To highlight the fact that the meaning of sexual harrassment laws are established by the courts and not by what any individual believes is, or is not harrassment.
Ideal Group Size
Time For Exercise
20 to 25 minutes
Sexual harrassment, diversity
Detailed Instructions If Needed
You'll need to do some homework in advance to prepare some reference materials. First, identify some legal cases that have gone to the courts and where a judgement has been rendered. You may be able to find cases online, and try to make sure that the court is relevant to your location. Take note of the actual complaint -- what is alleges to have happened, and the judgement, including the explanation.
Prepare the first part -- the case information, the complainant's case, what was alleged, and so on.
Present the case to the group, and ask them to come to a consensus as to whether the harrassment allegations were, in fact, instances of harrassment -- i.e. whether the defendant should be guilty.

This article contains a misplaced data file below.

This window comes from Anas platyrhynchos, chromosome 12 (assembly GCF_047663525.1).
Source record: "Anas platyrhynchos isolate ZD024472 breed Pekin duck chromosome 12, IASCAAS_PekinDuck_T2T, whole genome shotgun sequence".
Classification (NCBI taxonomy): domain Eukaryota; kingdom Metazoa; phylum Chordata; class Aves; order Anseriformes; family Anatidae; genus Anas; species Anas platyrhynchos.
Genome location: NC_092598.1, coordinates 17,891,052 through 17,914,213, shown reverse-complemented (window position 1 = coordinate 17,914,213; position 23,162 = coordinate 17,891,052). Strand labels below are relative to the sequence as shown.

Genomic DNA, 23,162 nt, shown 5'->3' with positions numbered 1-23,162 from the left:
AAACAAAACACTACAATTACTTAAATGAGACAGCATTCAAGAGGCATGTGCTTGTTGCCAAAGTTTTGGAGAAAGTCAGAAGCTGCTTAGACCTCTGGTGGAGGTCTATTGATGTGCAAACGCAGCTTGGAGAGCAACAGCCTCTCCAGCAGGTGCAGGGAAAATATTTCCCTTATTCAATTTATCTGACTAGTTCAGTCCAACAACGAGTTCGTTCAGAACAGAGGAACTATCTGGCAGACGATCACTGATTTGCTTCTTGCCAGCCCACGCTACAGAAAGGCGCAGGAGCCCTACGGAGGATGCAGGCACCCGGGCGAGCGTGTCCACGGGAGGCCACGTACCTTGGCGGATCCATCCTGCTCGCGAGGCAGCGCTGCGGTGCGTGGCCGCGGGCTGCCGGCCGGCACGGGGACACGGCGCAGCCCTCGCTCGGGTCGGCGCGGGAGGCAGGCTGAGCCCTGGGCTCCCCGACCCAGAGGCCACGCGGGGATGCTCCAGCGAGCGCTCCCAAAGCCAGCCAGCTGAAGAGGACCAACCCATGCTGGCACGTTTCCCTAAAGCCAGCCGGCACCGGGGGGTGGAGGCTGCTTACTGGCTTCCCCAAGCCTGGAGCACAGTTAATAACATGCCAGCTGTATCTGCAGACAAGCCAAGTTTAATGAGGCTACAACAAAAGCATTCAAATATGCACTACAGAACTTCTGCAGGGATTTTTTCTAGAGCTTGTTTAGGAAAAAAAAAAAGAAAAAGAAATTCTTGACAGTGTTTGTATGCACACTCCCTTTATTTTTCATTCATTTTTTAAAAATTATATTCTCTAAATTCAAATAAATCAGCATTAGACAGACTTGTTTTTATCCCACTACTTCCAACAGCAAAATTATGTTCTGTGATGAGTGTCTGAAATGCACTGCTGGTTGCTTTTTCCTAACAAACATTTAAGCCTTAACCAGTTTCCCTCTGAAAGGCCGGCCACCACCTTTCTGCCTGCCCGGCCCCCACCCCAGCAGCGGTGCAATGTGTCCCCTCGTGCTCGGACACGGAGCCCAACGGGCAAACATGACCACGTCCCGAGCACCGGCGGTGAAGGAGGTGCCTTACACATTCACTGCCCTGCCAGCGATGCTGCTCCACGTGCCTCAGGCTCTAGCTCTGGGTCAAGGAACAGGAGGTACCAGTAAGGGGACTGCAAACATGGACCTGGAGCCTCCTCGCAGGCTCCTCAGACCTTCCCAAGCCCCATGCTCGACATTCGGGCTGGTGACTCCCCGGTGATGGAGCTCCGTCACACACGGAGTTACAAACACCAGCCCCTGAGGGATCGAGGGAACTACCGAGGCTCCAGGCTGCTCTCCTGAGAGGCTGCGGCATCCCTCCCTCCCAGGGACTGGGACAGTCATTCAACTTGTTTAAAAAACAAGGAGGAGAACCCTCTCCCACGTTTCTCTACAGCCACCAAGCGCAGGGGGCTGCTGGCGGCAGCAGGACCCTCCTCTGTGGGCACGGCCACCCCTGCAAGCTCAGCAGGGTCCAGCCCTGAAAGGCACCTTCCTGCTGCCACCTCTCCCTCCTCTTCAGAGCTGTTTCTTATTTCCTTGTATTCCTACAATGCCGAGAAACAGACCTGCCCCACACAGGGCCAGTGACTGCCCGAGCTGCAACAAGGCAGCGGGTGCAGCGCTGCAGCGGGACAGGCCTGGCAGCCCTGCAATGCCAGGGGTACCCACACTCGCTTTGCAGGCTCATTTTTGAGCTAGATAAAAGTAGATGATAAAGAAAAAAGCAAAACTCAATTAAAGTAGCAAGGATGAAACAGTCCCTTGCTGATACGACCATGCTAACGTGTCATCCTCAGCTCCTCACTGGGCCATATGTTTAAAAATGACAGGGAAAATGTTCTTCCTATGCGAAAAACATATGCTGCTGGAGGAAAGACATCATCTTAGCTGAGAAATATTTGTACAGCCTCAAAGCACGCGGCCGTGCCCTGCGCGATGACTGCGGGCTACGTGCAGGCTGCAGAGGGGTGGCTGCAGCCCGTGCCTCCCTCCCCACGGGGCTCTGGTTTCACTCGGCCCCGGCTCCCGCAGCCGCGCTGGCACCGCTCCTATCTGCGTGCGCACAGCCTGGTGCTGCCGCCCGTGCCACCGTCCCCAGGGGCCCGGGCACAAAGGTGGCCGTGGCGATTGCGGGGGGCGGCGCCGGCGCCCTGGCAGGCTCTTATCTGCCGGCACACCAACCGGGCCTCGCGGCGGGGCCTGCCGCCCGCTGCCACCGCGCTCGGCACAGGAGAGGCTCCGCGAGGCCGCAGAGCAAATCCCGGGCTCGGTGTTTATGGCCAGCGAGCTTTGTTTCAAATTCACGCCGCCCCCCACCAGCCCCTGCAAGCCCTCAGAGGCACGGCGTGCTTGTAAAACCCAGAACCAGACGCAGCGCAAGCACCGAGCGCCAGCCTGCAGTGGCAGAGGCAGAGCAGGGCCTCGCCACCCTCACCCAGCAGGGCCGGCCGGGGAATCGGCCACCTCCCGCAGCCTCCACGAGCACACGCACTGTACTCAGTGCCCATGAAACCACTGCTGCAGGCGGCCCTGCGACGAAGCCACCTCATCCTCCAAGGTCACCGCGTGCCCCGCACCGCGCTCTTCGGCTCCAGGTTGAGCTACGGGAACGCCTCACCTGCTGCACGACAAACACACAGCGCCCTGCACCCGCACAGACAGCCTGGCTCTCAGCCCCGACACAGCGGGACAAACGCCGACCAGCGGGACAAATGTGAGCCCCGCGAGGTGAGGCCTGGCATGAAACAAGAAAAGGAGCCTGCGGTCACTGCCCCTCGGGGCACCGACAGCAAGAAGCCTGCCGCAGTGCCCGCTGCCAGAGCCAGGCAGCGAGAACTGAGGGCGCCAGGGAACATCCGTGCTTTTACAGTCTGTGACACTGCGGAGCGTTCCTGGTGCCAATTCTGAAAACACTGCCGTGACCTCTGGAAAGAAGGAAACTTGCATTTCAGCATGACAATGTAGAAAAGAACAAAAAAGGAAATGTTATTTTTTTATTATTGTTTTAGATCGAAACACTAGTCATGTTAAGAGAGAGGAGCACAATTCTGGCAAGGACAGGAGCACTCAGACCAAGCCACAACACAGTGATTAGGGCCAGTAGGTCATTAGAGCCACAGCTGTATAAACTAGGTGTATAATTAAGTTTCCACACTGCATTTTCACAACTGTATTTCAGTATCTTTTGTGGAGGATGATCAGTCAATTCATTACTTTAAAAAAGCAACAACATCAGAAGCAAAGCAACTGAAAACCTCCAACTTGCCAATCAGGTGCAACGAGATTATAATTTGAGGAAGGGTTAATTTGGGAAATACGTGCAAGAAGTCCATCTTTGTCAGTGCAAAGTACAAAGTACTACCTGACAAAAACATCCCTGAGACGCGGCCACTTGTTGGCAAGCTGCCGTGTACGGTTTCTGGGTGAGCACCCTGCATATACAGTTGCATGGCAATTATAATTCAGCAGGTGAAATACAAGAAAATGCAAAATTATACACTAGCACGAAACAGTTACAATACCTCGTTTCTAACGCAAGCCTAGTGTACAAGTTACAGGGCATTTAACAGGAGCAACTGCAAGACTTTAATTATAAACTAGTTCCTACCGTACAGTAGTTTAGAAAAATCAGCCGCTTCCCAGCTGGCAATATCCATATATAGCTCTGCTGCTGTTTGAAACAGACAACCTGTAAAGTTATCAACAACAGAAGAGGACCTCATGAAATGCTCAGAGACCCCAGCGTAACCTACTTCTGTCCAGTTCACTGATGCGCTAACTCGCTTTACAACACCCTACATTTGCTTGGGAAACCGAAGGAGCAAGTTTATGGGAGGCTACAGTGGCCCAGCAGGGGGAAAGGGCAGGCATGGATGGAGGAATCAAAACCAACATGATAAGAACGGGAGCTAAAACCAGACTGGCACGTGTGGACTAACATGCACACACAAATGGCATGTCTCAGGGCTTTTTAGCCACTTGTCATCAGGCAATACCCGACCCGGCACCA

This can be done in small groups or the larger group.
Once that's done, present the court's actual findings.
Debrief by focusing on the legalistic nature of the laws, and how one's individual sense of what should constitute harrassment is irrelevant when it comes to courts determining liability.
Additional Information if Available
If you like break into sub groups and have each sub group work on a different case, and try to come to a unanamous decision.
Discussions can be quite volatile, and there can be a lot of criticism of the court's decisions, but highlight the liability aspect, and how sexual harrassment claims can cost companies large amounts of money, not to mention that careers can be ruined by not understanding what constitutes harrassment.